# while True:
        result: neo4j.Result = session.write_transaction(self._run_noniterative)

            # Exit if we have finished processing all items
            # if not result.consume().counters.contains_updates:
            #     # Ensure network buffers are cleared
            #     result.consume()
            #     break
            # result.consume()

When we run it again, it should finish the run without problems and return control of the terminal with the prompt showing:

INFO:cartography.sync:Finishing sync stage 'duo'
INFO:cartography.sync:Starting sync stage 'analysis' analysis because no job path was provided.
INFO:cartography.sync:Finishing sync stage 'analysis'
INFO:cartography.sync:Finishing sync with update tag '1689401212'

Querying the Graph

The terminal we’re using to run Memgraph has the mgconsole client running (that’s the memgraph> prompt you see in the earlier screenshot), meaning we can try running queries directly there. For starters, we can try the ubiquitous “get everything” Cypher query:

memgraph> match (n) return n;

Note: if you get a “mg_raw_transport_send: Broken pipe”, just run the query again and it should reconnect.

This gives us some data back:

Querying Memgraph using mgconsole.

As you can see, this is not great to visualise results. Fortunately, Memgraph has its own web client (similar to Neo4j Browser) called Memgraph Lab, that you can access on http://localhost:3000/:

Memgraph Lab: Quick Connect page.

On the Quick Connect page, click the “Connect now” button. Then, switch to the “Query Execution” page using the left navigation sidebar, and you can run queries and view results more comfortably:

Seeing some nodes in Memgraph Lab.

Unlike Neo4j Browser, Memgraph Lab does not return relationships by default when you run this query. If you want to see them as well, you can run this instead:

match (a)-[r]->(b)
return a, r, b
Nodes and relationships in Memgraph Lab.

If the graph looks too cluttered, just drag the nodes around to rearrange them in a way that is more pleasant.

More Cartography with Memgraph

Cartography is a huge project that gathers data from a variety of data sources including AWS, Azure, GitHub, Okta, and others.

I’ve intentionally only covered the Okta intel module in this article because it’s small in scope and easy to digest. To use Cartography with other data sources, additional effort is required to address other problems with incompatible Cypher queries. For instance, at the time of writing this article, there are at least 9 outstanding issues that need to be fixed before Cartography can be used with Memgraph for AWS (that’s quite impressive considering that the AWS intel module is the biggest). Other intel modules may have other problems that need solving; nobody has explored them with Memgraph yet.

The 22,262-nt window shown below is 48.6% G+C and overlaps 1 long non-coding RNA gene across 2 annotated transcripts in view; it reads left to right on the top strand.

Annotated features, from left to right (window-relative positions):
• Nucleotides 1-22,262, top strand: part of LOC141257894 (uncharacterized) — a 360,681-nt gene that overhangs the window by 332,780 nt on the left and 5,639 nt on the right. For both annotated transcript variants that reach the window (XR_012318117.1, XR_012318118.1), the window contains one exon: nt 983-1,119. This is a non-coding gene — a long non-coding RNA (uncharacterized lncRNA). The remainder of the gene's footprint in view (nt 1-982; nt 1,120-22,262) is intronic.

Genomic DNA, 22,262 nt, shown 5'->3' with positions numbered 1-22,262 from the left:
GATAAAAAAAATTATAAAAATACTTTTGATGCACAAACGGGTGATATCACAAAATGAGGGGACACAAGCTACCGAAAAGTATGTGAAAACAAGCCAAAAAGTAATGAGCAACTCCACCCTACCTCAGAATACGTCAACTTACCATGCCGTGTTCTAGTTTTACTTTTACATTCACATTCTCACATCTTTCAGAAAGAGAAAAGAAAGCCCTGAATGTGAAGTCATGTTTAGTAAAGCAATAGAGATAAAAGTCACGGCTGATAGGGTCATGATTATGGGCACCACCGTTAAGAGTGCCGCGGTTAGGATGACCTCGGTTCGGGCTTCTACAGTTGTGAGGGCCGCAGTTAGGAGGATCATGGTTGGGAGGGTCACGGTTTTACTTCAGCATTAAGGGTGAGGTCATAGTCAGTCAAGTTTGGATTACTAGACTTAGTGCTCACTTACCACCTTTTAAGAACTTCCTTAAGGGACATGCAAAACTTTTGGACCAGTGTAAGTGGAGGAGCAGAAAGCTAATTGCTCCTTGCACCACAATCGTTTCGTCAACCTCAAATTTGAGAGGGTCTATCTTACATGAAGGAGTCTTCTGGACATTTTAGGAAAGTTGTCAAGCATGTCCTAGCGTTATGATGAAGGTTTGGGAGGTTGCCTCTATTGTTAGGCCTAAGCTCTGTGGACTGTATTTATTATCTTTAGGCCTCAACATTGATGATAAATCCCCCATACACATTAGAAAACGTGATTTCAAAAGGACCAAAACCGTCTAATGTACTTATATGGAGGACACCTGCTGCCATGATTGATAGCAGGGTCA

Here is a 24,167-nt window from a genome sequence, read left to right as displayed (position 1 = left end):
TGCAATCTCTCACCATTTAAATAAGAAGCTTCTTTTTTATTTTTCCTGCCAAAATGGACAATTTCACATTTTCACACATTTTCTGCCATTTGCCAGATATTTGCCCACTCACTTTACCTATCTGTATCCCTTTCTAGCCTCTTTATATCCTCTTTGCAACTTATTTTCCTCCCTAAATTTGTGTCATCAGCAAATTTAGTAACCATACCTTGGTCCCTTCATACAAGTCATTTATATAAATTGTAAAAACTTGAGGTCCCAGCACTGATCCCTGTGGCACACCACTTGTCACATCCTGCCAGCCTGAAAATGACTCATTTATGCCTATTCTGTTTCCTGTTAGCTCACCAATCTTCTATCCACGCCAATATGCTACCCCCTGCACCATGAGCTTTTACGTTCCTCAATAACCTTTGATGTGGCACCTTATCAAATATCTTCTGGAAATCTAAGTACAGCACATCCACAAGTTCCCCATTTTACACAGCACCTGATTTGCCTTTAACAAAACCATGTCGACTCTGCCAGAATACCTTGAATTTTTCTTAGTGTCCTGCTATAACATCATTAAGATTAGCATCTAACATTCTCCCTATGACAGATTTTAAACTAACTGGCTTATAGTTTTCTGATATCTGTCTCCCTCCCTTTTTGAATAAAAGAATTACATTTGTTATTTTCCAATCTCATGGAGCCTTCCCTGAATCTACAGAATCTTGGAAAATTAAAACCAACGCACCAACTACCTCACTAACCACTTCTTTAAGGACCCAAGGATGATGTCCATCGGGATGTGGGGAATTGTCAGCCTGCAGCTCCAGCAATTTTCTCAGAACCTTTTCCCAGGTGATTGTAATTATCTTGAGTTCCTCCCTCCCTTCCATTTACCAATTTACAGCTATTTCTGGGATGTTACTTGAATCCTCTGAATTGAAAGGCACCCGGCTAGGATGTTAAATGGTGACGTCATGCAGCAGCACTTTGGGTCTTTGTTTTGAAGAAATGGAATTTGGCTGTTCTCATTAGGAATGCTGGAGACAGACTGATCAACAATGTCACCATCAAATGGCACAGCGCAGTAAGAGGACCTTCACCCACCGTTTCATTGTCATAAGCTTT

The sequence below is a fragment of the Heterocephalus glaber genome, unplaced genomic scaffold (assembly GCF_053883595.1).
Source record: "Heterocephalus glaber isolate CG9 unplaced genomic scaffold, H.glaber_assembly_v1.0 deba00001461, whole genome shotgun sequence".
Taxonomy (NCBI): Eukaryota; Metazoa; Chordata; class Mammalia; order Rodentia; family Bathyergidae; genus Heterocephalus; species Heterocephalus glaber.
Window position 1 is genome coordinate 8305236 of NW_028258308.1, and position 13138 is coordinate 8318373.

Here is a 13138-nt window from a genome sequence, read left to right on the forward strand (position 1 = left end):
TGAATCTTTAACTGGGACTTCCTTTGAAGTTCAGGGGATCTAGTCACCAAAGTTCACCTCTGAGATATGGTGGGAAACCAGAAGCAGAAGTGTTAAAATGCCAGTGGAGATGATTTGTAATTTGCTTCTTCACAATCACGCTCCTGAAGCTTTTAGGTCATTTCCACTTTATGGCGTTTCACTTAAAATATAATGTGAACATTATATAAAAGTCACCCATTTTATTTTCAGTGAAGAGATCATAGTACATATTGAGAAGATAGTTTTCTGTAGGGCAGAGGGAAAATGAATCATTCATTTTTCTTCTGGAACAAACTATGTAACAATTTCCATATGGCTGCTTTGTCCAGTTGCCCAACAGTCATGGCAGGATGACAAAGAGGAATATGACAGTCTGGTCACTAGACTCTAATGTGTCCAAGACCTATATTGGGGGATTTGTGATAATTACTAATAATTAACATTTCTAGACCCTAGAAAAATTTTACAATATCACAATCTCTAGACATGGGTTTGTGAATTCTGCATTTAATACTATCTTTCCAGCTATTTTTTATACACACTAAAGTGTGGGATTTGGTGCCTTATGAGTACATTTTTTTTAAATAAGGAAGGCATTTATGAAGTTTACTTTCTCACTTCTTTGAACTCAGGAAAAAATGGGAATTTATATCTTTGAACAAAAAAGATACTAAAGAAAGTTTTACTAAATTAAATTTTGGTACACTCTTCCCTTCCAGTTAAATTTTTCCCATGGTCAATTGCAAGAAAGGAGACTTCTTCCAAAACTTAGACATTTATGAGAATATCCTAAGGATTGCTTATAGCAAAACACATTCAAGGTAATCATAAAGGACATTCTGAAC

In this article, I’ve shown how one could go about taking an existing application that depends on Neo4j and migrating it to Memgraph. I’ve used Cartography with its Okta intel module to keep things relatively straightforward. The steps involved include:

  1. Running Memgraph with --bolt-server-name-for-init=Neo4j/
  2. Using the same Bolt-compatible Neo4j client, providing arbitrary Neo4j username and password values
  3. Fixing any incompatible Neo4j client code (in this case, consume()), if applicable
  4. Adjusting any incompatible Cypher queries

Getting Started with Cartography for Okta

Cartography is a great security tool that gathers infrastructure and security data from various sources for subsequent analysis. Last year, I wrote an article about Getting Started with Cartography for AWS. Although Cartography focuses mostly on AWS, it also gathers data from several other sources including major cloud and SaaS providers.

In this article, we’ll use Cartography to ingest Okta data. For the unfamiliar, Okta is an enterprise identity management tool that is great for its Single Sign On (SSO) capability. From a single dashboard, it provides seamless access to many different services (e.g. AWS, Gmail, and many others), without having to login every time. See also: What is Okta and What Does Okta Do?

It’s worth noting before we start this journey that Cartography’s support for Okta isn’t great. It only supports a handful of types, and it uses a retired version of the Okta SDK for Python. Nonetheless, it retrieves the most important types, and they enable analysis of some more interesting attack paths (e.g. an Okta user gaining unauthorised access to resources in AWS).

Creating an Okta Developer Account

We’ll first need an Okta account. There are a few different options including a trial, but for development, the best is to sign up for an Okta Developer account as follows.